Deer season has its own set of traditions in my family, and oddly enough, most don’t actually involve shooting deer. My cousins and I would play cards at the small money table using coins instead of actual bills and sit and talk for hours about all of the important things in life in our younger days. Sometimes we sat and listened to the card game at the poker table as it reached its crescendo, smiling at the wonder of our loud, boisterous extended family with Grandpa Ike at the helm. Time has a way of changing traditions. The aging and loss of a family member and the addition of the next generation into deer camp has a way of strengthening those family threads that can get frayed.   
This year, we introduced what I hope will become new traditions. The passing of Grandpa Ike this past summer left a more noticeable void the week of Thanksgiving. Ordinarily, I would be calling to invite him over for turkey dinner, and the day after my aunt and her granddaughters would arrive at his house for lefse making and gingerbread house building. Instead, Aunt Sherry, Jayden and Kendall arrived at the farm Friday just in time to help me clean up yet another dish disaster and prepare my potatoes for Saturday’s lefse making extravaganza. It was like the cleaning fairy that I had been wishing for arrived. Aunt Sherry started in on the dirty dish mountain and shooed me off to put Cora down for a nap. The girls helped boil and rice the potatoes with expertise, and when all 20 pounds were cooling on the porch, we headed off to the other house.
I had finished Henry’s quilt that morning, and the plan was for Sherry and I to tie it together that evening. It was as close to a quilting bee as I’ve had the pleasure of experiencing. Jayden and Kendall threaded the needles to keep us working along, and Henry even snuck in a few stitches of his own. Peter started my chores and texted with a calving dilemma, so we worked until our embroidery floss ran out. I traded in sewing needles for breeding sleeves as we sped off to the barn. The girls hadn’t ever been in the barn with me, so this was an adventure. The giggles, squeals and overall willingness to pitch in (even reaching an arm in a cow calving) were pure delight for Peter and me. We love to see the newness of such an experience through someone else’s eyes. Two new calves fed and cozy an hour later, and we headed to the cabin for supper with the rest of the crew.
Saturday morning started early with Sherry and I finishing tying the quilt before I milked cows. Chores ran late, and the girls (and Dane, my lefse rolling professional) fired up the lefse griddles and had the first batch done by the time I walked through the door. Fresh off the griddle lefse, soft butter and homemade jam all rolled up in a perfect package. There is something so heartwarming in knowing you are making something your ancestors made decades ago, while using your great-grandma’s lefse rolling pin.
The hunters and their younger offspring make it a point to do some things to help around the farm on the second Saturday of camp. This year, one crew was busy splitting, throwing and stacking wood in the basement of the farmhouse while the carpenter cousins worked on a small building. All crowded in the farmhouse to devour Sherry’s chicken dumpling soup, a taco bar and the much-anticipated lefse. After a quick prayer of thanks, the loud hum of the house turned into delightful sounds of slurping soup and enjoying a meal together.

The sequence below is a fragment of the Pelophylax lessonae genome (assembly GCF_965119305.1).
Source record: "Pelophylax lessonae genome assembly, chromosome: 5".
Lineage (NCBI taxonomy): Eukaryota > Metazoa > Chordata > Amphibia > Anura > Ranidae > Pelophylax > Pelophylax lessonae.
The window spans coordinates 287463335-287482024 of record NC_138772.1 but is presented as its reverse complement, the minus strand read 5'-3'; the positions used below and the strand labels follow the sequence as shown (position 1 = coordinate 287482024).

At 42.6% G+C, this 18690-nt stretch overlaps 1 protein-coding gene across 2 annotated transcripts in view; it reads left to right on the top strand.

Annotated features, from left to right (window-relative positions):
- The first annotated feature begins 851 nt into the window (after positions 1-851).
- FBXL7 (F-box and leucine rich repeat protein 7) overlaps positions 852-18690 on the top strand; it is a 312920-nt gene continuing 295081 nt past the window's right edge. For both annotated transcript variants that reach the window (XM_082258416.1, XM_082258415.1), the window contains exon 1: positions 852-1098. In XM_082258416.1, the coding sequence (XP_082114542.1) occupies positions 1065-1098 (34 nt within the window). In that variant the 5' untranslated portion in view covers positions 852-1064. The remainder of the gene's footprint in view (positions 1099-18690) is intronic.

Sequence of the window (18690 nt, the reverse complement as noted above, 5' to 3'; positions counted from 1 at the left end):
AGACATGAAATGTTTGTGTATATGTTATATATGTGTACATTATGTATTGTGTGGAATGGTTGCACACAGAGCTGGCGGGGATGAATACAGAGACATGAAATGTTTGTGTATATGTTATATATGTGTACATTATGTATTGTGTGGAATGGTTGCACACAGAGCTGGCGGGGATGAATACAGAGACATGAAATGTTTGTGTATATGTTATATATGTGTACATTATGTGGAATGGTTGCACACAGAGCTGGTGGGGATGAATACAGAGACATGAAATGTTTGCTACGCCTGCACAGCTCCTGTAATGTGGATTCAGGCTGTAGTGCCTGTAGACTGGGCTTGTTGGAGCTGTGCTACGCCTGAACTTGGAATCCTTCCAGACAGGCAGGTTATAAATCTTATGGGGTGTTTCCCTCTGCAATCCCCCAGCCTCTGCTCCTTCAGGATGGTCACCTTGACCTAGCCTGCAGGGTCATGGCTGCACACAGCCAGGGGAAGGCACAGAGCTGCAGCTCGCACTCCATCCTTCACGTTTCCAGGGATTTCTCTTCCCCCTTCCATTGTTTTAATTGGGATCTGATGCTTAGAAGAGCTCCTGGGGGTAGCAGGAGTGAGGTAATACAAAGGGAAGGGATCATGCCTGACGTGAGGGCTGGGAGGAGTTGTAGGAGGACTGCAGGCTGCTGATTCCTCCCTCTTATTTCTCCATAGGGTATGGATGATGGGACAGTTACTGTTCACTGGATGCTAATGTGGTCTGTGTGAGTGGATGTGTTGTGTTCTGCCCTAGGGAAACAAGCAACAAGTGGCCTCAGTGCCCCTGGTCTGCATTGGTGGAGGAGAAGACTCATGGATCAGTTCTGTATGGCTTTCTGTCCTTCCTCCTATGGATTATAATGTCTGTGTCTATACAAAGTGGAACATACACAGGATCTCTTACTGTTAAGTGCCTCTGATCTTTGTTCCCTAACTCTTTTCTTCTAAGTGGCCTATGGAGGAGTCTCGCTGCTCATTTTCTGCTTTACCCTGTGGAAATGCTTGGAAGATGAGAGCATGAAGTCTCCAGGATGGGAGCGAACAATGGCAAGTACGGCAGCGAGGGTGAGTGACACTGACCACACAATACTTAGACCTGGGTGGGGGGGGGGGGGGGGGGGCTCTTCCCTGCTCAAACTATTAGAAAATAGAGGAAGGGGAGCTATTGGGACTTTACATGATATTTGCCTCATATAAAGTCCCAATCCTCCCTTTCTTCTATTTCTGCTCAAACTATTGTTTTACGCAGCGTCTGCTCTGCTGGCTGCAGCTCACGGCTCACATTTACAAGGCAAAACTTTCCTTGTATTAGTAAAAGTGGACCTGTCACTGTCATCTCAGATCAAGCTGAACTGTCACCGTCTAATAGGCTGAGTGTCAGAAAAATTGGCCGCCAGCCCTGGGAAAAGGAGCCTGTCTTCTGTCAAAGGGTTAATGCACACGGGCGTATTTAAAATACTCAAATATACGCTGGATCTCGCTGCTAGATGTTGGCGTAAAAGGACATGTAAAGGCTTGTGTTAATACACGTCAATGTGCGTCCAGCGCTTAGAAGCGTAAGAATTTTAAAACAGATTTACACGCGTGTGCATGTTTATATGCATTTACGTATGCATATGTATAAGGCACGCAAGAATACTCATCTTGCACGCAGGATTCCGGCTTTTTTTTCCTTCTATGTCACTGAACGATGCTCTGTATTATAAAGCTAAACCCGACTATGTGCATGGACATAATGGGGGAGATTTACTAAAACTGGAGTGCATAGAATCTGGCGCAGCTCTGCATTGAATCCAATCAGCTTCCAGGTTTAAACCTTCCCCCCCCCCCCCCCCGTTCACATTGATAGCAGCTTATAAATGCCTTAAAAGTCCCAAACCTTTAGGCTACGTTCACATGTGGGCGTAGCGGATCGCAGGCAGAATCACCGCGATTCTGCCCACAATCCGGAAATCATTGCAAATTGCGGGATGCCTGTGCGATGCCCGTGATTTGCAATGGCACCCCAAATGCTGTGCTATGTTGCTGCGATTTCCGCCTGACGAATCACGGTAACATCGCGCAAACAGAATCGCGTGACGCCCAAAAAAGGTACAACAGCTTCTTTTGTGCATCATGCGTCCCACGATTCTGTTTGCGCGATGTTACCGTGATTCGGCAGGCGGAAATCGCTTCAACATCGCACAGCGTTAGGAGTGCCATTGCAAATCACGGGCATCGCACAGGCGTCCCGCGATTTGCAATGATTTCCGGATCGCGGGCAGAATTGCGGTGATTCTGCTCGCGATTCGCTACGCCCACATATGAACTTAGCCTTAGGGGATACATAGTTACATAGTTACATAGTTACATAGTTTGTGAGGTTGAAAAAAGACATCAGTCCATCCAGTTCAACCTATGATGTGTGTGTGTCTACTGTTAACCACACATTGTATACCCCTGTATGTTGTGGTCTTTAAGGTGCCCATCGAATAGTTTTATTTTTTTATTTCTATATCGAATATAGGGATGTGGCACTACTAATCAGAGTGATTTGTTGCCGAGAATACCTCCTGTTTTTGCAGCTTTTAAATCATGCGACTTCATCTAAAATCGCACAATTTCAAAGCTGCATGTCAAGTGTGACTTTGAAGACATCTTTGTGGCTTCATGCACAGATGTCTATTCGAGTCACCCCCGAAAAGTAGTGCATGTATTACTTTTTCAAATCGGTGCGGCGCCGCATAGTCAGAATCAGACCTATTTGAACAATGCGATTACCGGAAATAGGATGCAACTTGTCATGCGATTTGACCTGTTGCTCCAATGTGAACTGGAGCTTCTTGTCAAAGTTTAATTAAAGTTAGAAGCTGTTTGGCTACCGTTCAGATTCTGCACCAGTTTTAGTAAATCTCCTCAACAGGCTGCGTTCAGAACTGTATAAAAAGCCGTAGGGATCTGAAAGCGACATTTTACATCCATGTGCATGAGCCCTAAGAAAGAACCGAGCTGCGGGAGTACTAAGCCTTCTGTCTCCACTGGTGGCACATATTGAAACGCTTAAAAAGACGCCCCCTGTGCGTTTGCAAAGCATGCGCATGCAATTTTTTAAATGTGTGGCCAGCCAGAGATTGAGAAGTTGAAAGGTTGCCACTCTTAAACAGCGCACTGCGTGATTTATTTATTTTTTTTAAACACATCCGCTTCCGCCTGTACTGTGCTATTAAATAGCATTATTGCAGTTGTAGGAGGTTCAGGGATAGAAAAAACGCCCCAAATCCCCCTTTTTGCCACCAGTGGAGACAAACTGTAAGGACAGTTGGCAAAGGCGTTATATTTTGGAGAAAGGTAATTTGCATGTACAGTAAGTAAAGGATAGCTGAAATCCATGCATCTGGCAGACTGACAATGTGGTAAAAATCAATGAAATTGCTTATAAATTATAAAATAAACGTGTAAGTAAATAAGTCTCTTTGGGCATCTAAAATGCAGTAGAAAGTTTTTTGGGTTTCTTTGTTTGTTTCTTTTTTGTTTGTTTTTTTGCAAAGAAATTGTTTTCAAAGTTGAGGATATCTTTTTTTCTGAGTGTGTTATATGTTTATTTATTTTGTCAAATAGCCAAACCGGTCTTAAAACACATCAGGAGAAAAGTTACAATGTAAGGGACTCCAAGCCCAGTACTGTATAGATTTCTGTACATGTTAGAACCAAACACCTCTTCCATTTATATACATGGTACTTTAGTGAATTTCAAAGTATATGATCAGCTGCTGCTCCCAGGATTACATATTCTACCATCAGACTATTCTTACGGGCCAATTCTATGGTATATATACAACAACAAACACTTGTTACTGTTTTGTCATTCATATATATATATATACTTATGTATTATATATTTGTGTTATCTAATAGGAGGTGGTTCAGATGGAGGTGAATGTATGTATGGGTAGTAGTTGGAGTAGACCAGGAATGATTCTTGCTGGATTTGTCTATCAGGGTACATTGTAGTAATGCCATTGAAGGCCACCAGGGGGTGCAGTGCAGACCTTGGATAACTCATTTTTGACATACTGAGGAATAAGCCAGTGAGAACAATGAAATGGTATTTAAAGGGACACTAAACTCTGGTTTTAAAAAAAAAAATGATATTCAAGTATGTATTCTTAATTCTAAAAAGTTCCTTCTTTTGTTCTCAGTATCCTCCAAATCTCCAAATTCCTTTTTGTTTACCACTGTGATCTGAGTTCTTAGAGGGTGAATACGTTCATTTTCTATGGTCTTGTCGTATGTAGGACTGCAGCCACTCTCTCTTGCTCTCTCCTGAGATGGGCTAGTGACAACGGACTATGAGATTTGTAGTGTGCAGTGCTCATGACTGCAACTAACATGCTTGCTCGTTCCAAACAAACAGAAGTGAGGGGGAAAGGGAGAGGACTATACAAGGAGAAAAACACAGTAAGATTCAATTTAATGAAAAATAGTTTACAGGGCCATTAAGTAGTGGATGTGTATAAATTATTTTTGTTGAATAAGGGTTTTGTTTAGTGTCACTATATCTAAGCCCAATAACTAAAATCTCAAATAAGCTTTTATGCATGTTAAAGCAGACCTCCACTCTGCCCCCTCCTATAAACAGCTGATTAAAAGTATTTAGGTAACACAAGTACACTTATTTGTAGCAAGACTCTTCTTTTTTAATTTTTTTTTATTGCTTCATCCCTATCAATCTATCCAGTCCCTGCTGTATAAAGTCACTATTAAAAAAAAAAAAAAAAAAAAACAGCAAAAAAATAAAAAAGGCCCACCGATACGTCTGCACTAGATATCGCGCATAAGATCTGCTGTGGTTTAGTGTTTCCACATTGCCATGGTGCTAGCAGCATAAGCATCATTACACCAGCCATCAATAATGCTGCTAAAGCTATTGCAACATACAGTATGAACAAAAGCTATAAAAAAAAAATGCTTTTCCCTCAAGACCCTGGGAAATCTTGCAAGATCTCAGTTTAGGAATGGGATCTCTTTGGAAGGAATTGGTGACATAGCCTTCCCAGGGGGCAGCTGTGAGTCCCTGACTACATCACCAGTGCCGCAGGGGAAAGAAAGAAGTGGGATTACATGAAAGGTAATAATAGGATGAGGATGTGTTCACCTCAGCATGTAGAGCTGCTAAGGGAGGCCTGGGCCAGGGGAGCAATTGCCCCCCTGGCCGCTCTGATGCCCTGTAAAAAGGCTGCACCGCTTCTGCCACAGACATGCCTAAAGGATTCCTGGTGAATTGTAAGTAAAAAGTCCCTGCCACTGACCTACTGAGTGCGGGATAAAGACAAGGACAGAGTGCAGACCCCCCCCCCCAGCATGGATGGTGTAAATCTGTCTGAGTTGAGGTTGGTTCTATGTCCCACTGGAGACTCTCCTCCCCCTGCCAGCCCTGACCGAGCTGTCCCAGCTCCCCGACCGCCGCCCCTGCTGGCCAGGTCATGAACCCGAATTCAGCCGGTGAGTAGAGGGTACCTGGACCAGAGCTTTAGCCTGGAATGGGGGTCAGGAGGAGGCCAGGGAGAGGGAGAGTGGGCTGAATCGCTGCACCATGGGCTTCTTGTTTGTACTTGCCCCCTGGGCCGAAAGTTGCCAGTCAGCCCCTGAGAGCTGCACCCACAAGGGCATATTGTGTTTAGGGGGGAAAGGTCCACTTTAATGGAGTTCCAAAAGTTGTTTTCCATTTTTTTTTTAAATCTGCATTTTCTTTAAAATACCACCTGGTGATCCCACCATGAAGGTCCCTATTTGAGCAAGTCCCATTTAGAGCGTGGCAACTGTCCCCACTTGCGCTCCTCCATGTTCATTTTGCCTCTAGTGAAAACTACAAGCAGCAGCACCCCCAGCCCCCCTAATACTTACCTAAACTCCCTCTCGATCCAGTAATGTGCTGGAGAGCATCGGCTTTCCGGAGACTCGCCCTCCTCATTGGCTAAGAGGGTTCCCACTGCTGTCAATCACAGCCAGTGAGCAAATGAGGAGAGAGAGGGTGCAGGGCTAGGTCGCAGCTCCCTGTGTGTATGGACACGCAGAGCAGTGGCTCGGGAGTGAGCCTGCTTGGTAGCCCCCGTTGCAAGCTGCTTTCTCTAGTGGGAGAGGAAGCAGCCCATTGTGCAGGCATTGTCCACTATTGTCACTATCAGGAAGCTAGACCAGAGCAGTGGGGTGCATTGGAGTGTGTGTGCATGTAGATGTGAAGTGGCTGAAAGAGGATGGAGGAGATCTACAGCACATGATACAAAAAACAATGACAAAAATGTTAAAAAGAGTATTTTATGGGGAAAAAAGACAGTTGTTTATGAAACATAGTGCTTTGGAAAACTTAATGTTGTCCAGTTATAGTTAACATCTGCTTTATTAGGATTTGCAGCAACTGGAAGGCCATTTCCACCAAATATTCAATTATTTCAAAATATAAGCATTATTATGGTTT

As the hunters went back to the woods, the boys got creative in their candy house making. They aren’t too fancy; a small milk carton covered in graham crackers for a house, marshmallow and pretzel fences, Oreo four-wheelers, pretzel log piles, animal cookies to represent a deer down in the woods, sprinkles for the blood trail. The first cousins involved in this are starting to become too cool to frost graham crackers with the rest of us but can be convinced to help a little one. This has become a coveted tradition for the young ones as they talk about getting to come along to the second week of deer camp with the big guys.
I had many helpers in the barn that evening as all the kids seemed to want a part of the action. Chores were done while four-wheelers kept delivering cousins down to the cabin to eat supper and hang out. Card games were played. Finley was the big winner of the night and will still grin from ear to ear if you mention it.
Frankly, I am grinning about the weekend as well. It was so good for my soul. I learned quilting tricks and what I need to do with my lefse to make it as silky smooth and delicate as Aunt Sherry’s. But, more so, the time with family made many memories for all of us. We may tweak our traditions a tad over the years, but at the core, it is still a family spending time together. As my cousins and I stood around observing the generation before us, sitting comfortably on the couch talking, and the generation we created, playing games and riding four-wheelers into the night with their cousins, the happiness was evident all around.
“This. This right here is what deer camp is all about,” we concluded.
    Jacqui and her family milk 800 cows and run 1,200 acres of crops in the northeastern corner of Vernon County, Wisconsin. Her children, Ira (14), Dane (12), Henry (7) and Cora (4), help her on the farm while her husband, Keith, works on a grain farm. If she’s not in the barn, she’s probably in the kitchen, trailing after little ones, or sharing her passion of reading with someone. Her life is best described as organized chaos – and if it wasn’t, she’d be bored.